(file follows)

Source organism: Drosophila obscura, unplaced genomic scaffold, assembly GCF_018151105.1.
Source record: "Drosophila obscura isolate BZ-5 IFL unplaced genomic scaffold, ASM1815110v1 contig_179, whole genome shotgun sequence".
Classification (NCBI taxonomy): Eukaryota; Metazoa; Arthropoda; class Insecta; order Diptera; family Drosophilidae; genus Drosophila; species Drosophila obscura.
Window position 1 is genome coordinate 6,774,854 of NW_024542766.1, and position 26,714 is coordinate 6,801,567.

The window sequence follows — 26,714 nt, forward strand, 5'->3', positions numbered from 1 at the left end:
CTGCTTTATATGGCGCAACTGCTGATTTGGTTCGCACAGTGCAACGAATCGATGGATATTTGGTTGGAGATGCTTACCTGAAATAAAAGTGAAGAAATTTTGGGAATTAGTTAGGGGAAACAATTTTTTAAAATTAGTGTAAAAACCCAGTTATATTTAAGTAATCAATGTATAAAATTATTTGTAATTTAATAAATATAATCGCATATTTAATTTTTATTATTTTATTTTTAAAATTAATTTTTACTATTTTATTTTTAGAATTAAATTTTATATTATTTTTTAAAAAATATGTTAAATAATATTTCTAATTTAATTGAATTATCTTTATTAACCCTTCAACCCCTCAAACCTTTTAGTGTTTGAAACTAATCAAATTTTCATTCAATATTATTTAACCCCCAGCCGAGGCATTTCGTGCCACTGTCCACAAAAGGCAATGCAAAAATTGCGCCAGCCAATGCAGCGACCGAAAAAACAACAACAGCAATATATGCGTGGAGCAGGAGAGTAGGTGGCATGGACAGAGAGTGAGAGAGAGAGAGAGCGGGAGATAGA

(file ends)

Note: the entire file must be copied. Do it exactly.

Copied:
Source organism: Drosophila obscura, unplaced genomic scaffold, assembly GCF_018151105.1.
Source record: "Drosophila obscura isolate BZ-5 IFL unplaced genomic scaffold, ASM1815110v1 contig_179, whole genome shotgun sequence".
Classification (NCBI taxonomy): Eukaryota; Metazoa; Arthropoda; class Insecta; order Diptera; family Drosophilidae; genus Drosophila; species Drosophila obscura.
Window position 1 is genome coordinate 6,774,854 of NW_024542766.1, and position 26,714 is coordinate 6,801,567.

The window sequence follows — 26,714 nt, forward strand, 5'->3', positions numbered from 1 at the left end:
CTGCTTTATATGGCGCAACTGCTGATTTGGTTCGCACAGTGCAACGAATCGATGGATATTTGGTTGGAGATGCTTACCTGAAATAAAAGTGAAGAAATTTTGGGAATTAGTTAGGGGAAACAATTTTTTAAAATTAGTGTAAAAACCCAGTTATATTTAAGTAATCAATGTATAAAATTATTTGTAATTTAATAAATATAATCGCATATTTAATTTTTATTATTTTATTTTTAAAATTAATTTTTACTATTTTATTTTTAGAATTAAATTTTATATTATTTTTTAAAAAATATGTTAAATAATATTTCTAATTTAATTGAATTATCTTTATTAACCCTTCAACCCCTCAAACCTTTTAGTGTTTGAAACTAATCAAATTTTCATTCAATATTATTTAACCCCCAGCCGAGGCATTTCGTGCCACTGTCCACAAAAGGCAATGCAAAAATTGCGCCAGCCAATGCAGCGACCGAAAAAACAACAACAGCAATATATGCGTGGAGCAGGAGAGTAGGTGGCATGGACAGAGAGTGAGAGAGAGAGAGAGCGGGAGATAGA